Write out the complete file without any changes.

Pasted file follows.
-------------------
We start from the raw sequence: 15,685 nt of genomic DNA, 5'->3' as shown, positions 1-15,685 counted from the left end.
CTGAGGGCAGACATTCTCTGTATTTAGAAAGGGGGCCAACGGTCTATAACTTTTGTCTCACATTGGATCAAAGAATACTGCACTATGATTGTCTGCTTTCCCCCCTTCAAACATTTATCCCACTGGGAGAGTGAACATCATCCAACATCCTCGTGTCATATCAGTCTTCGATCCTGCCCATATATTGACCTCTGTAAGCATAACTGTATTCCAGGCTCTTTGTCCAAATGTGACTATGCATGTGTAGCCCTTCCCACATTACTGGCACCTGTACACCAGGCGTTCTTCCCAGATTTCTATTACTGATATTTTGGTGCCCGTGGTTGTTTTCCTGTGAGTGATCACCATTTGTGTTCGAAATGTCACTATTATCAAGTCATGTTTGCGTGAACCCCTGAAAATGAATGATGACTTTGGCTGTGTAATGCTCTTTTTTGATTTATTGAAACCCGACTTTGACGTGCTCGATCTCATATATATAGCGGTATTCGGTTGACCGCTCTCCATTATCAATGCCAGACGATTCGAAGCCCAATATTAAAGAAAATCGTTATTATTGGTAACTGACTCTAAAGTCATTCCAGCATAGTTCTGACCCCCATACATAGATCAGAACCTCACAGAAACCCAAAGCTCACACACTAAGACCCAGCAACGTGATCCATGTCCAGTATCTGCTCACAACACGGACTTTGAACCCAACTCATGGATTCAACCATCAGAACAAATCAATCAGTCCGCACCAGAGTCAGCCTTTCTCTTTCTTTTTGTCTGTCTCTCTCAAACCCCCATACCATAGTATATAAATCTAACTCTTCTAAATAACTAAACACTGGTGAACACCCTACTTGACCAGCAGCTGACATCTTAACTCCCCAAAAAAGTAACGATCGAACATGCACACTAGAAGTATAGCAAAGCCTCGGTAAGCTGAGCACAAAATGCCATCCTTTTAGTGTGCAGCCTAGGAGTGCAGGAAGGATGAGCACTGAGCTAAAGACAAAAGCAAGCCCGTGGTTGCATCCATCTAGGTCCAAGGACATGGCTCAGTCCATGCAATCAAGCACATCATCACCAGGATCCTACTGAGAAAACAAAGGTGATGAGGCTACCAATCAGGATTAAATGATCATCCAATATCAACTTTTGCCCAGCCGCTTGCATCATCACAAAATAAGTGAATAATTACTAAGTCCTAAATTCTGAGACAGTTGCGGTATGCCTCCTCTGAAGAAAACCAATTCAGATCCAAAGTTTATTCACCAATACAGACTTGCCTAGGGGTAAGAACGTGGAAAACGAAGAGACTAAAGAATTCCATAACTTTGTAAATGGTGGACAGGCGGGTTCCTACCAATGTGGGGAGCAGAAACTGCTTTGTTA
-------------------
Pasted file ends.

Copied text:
We start from the raw sequence: 15,685 nt of genomic DNA, 5'->3' as shown, positions 1-15,685 counted from the left end.
CTGAGGGCAGACATTCTCTGTATTTAGAAAGGGGGCCAACGGTCTATAACTTTTGTCTCACATTGGATCAAAGAATACTGCACTATGATTGTCTGCTTTCCCCCCTTCAAACATTTATCCCACTGGGAGAGTGAACATCATCCAACATCCTCGTGTCATATCAGTCTTCGATCCTGCCCATATATTGACCTCTGTAAGCATAACTGTATTCCAGGCTCTTTGTCCAAATGTGACTATGCATGTGTAGCCCTTCCCACATTACTGGCACCTGTACACCAGGCGTTCTTCCCAGATTTCTATTACTGATATTTTGGTGCCCGTGGTTGTTTTCCTGTGAGTGATCACCATTTGTGTTCGAAATGTCACTATTATCAAGTCATGTTTGCGTGAACCCCTGAAAATGAATGATGACTTTGGCTGTGTAATGCTCTTTTTTGATTTATTGAAACCCGACTTTGACGTGCTCGATCTCATATATATAGCGGTATTCGGTTGACCGCTCTCCATTATCAATGCCAGACGATTCGAAGCCCAATATTAAAGAAAATCGTTATTATTGGTAACTGACTCTAAAGTCATTCCAGCATAGTTCTGACCCCCATACATAGATCAGAACCTCACAGAAACCCAAAGCTCACACACTAAGACCCAGCAACGTGATCCATGTCCAGTATCTGCTCACAACACGGACTTTGAACCCAACTCATGGATTCAACCATCAGAACAAATCAATCAGTCCGCACCAGAGTCAGCCTTTCTCTTTCTTTTTGTCTGTCTCTCTCAAACCCCCATACCATAGTATATAAATCTAACTCTTCTAAATAACTAAACACTGGTGAACACCCTACTTGACCAGCAGCTGACATCTTAACTCCCCAAAAAAGTAACGATCGAACATGCACACTAGAAGTATAGCAAAGCCTCGGTAAGCTGAGCACAAAATGCCATCCTTTTAGTGTGCAGCCTAGGAGTGCAGGAAGGATGAGCACTGAGCTAAAGACAAAAGCAAGCCCGTGGTTGCATCCATCTAGGTCCAAGGACATGGCTCAGTCCATGCAATCAAGCACATCATCACCAGGATCCTACTGAGAAAACAAAGGTGATGAGGCTACCAATCAGGATTAAATGATCATCCAATATCAACTTTTGCCCAGCCGCTTGCATCATCACAAAATAAGTGAATAATTACTAAGTCCTAAATTCTGAGACAGTTGCGGTATGCCTCCTCTGAAGAAAACCAATTCAGATCCAAAGTTTATTCACCAATACAGACTTGCCTAGGGGTAAGAACGTGGAAAACGAAGAGACTAAAGAATTCCATAACTTTGTAAATGGTGGACAGGCGGGTTCCTACCAATGTGGGGAGCAGAAACTGCTTTGTTA